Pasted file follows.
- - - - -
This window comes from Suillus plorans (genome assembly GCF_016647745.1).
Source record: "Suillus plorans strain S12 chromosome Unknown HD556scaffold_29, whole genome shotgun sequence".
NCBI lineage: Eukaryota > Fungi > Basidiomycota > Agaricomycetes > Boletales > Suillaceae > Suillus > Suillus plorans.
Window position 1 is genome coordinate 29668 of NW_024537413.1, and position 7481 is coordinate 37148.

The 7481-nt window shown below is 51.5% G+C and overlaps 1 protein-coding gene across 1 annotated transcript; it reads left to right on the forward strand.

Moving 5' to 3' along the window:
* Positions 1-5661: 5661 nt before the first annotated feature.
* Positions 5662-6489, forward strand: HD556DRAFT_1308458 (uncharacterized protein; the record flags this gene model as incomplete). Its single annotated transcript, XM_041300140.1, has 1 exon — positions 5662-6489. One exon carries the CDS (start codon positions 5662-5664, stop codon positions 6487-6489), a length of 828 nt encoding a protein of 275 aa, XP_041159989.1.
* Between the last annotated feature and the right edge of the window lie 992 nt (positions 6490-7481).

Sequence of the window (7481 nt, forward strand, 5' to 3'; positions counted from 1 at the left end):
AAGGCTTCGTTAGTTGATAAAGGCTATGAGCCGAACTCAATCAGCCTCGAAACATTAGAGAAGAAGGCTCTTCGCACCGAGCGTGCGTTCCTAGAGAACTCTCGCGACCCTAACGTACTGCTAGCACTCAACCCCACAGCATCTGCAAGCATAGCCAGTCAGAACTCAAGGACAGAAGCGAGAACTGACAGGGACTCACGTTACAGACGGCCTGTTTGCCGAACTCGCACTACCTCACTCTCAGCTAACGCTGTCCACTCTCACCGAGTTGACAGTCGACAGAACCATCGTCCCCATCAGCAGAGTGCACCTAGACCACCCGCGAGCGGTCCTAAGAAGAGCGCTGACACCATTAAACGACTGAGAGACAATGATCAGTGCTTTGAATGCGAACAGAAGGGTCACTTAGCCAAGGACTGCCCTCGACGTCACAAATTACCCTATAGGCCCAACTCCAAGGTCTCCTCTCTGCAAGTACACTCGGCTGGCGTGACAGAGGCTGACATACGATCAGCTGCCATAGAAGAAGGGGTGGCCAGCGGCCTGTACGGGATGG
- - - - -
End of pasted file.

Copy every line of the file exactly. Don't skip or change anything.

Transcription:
This window comes from Suillus plorans (genome assembly GCF_016647745.1).
Source record: "Suillus plorans strain S12 chromosome Unknown HD556scaffold_29, whole genome shotgun sequence".
NCBI lineage: Eukaryota > Fungi > Basidiomycota > Agaricomycetes > Boletales > Suillaceae > Suillus > Suillus plorans.
Window position 1 is genome coordinate 29668 of NW_024537413.1, and position 7481 is coordinate 37148.

The 7481-nt window shown below is 51.5% G+C and overlaps 1 protein-coding gene across 1 annotated transcript; it reads left to right on the forward strand.

Moving 5' to 3' along the window:
* Positions 1-5661: 5661 nt before the first annotated feature.
* Positions 5662-6489, forward strand: HD556DRAFT_1308458 (uncharacterized protein; the record flags this gene model as incomplete). Its single annotated transcript, XM_041300140.1, has 1 exon — positions 5662-6489. One exon carries the CDS (start codon positions 5662-5664, stop codon positions 6487-6489), a length of 828 nt encoding a protein of 275 aa, XP_041159989.1.
* Between the last annotated feature and the right edge of the window lie 992 nt (positions 6490-7481).

Sequence of the window (7481 nt, forward strand, 5' to 3'; positions counted from 1 at the left end):
AAGGCTTCGTTAGTTGATAAAGGCTATGAGCCGAACTCAATCAGCCTCGAAACATTAGAGAAGAAGGCTCTTCGCACCGAGCGTGCGTTCCTAGAGAACTCTCGCGACCCTAACGTACTGCTAGCACTCAACCCCACAGCATCTGCAAGCATAGCCAGTCAGAACTCAAGGACAGAAGCGAGAACTGACAGGGACTCACGTTACAGACGGCCTGTTTGCCGAACTCGCACTACCTCACTCTCAGCTAACGCTGTCCACTCTCACCGAGTTGACAGTCGACAGAACCATCGTCCCCATCAGCAGAGTGCACCTAGACCACCCGCGAGCGGTCCTAAGAAGAGCGCTGACACCATTAAACGACTGAGAGACAATGATCAGTGCTTTGAATGCGAACAGAAGGGTCACTTAGCCAAGGACTGCCCTCGACGTCACAAATTACCCTATAGGCCCAACTCCAAGGTCTCCTCTCTGCAAGTACACTCGGCTGGCGTGACAGAGGCTGACATACGATCAGCTGCCATAGAAGAAGGGGTGGCCAGCGGCCTGTACGGGATGG